"This agreement will operate to deliver a stable government in the United Kingdom's national interest at this vital time," DUP leader Arlene Foster said.

For 24 years, Joe Arpaio was a tough talking sheriff in Arizona, famous for cracking down on illegal immigration.

About a decade ago Arpaio, dubbed "America's Toughest Sheriff" in conservative circles, started instructing his deputies to make traffic stops and detain any unauthorized immigrants they encountered. Then they'd turn the immigrants over to federal agents for deportation.

In many ways, parenting newborns seems instinctual.

We see a little baby, and we want to hold her. Snuggle and kiss her. Even just her smell seems magical.

Many of us think breast-feeding is similar.

"I had that idea before my first child was born," says Brooke Scelza, an evolutionary anthropologist at the University of Los Angeles, California. "I definitely thought, 'Oh, I'm going to figure that out. Like how hard can it be?' "

Chinese authorities have granted dissident Liu Xiaobo medical parole, freeing the Nobel Peace Prize winner from prison because he has terminal liver cancer. Liu, 61, is being allowed to seek treatment in a hospital outside of prison.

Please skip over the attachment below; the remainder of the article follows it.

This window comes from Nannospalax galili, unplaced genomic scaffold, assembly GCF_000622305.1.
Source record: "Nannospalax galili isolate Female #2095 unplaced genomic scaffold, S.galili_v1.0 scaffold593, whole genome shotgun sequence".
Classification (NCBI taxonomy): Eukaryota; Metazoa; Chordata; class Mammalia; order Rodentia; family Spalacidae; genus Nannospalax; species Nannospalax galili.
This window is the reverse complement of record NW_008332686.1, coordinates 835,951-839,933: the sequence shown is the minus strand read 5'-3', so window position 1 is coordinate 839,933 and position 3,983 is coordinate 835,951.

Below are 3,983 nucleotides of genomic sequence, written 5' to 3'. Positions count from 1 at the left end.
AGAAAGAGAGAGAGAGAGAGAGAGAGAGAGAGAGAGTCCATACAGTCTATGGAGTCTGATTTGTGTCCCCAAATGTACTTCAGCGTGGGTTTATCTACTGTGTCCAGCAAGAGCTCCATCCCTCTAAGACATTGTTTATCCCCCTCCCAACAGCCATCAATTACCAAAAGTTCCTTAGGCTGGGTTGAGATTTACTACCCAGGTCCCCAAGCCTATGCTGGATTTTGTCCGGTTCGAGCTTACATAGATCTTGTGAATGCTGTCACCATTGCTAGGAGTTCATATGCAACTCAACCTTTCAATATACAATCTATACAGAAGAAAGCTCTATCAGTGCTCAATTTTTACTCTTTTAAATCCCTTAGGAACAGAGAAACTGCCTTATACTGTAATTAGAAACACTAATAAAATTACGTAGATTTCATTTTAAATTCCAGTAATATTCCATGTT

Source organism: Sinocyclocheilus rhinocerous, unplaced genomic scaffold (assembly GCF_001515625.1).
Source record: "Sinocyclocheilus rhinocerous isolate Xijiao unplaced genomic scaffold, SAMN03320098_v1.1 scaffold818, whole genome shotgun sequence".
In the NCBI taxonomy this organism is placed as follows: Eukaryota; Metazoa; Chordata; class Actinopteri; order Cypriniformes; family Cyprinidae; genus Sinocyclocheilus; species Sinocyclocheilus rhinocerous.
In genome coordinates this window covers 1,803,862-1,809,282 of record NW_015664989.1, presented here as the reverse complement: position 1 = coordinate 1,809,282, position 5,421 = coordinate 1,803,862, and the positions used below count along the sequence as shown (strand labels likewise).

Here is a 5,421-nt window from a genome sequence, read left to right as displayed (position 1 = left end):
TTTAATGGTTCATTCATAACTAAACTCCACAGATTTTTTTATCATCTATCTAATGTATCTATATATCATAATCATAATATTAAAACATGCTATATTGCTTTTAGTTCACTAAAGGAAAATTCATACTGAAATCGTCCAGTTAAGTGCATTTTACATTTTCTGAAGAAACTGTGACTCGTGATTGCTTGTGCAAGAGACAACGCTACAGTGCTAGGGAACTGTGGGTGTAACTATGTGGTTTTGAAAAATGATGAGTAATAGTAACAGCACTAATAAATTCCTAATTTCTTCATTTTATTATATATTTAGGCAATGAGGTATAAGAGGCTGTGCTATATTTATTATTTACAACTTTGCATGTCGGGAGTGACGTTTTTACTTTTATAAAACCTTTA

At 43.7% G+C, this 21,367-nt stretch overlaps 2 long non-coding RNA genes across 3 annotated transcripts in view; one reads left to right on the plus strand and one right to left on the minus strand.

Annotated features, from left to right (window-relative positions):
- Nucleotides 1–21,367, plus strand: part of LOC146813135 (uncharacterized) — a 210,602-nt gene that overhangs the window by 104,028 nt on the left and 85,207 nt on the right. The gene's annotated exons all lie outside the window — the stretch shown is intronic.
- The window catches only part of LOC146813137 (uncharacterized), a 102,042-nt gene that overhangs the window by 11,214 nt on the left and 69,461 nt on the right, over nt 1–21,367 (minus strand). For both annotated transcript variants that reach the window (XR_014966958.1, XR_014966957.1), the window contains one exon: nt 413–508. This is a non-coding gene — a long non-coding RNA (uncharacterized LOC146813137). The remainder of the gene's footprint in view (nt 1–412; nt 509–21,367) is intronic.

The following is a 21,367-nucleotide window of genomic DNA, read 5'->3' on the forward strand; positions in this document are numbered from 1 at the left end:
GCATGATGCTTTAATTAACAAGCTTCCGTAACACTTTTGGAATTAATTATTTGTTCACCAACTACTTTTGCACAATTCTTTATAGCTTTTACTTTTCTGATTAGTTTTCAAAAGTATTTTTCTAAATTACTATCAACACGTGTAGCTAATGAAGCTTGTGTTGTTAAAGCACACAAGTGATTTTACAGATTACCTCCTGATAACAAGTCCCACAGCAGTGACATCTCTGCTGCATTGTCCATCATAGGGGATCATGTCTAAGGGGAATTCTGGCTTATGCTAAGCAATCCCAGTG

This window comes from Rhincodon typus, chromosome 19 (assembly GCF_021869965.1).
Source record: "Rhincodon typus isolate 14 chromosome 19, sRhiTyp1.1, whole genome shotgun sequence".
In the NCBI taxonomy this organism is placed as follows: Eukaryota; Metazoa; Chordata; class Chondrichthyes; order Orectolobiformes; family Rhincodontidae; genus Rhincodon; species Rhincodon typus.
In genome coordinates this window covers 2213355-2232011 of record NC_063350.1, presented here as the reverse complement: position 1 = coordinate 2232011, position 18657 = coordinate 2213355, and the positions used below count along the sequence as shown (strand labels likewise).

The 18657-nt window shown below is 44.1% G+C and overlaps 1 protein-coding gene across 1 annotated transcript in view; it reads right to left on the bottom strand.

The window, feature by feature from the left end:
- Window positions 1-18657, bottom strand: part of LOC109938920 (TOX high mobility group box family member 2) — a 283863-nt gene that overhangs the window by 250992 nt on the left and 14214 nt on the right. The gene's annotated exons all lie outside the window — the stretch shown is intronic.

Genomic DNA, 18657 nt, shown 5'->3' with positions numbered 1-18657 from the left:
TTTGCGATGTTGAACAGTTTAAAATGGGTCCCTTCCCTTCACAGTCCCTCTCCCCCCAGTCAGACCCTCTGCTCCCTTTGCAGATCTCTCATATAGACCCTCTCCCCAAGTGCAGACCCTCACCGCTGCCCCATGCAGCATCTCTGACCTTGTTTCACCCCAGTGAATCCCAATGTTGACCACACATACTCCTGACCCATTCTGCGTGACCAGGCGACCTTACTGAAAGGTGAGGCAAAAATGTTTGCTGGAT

"According to his lawyer, Liu was diagnosed with late-stage liver cancer while in prison last month," NPR's Rob Schmitz reports from Hong Kong. "[He] is being treated at a hospital in the northeastern city of Shenyang."

Ladi Adaikwu's top-shelf merchandise is hidden in a mud-brick shed in a warren of narrow alleyways in Angwan-Dodo, a farming village close to Nigeria's capital city Abuja. The steel door is secured with a heavy padlock, and when she opens it, a shaft of light cuts through the damp darkness to reveal what looks like a knee-high pile of narrow, dirt-encrusted footballs.

But don't be fooled by their humble appearance: These are high-quality yams, and around here they're as good as gold.

Pages

On Friday June 16, 2017, Politics: A Love Story host Bob Bushansky interviewed Ruth Greenwood, an attorney with The Campaign Legal Center who is part of the legal team representing plaintiffs in Gill v Whitford, a major legal challenge to an alleged case of political gerrymandering in Wisconsion.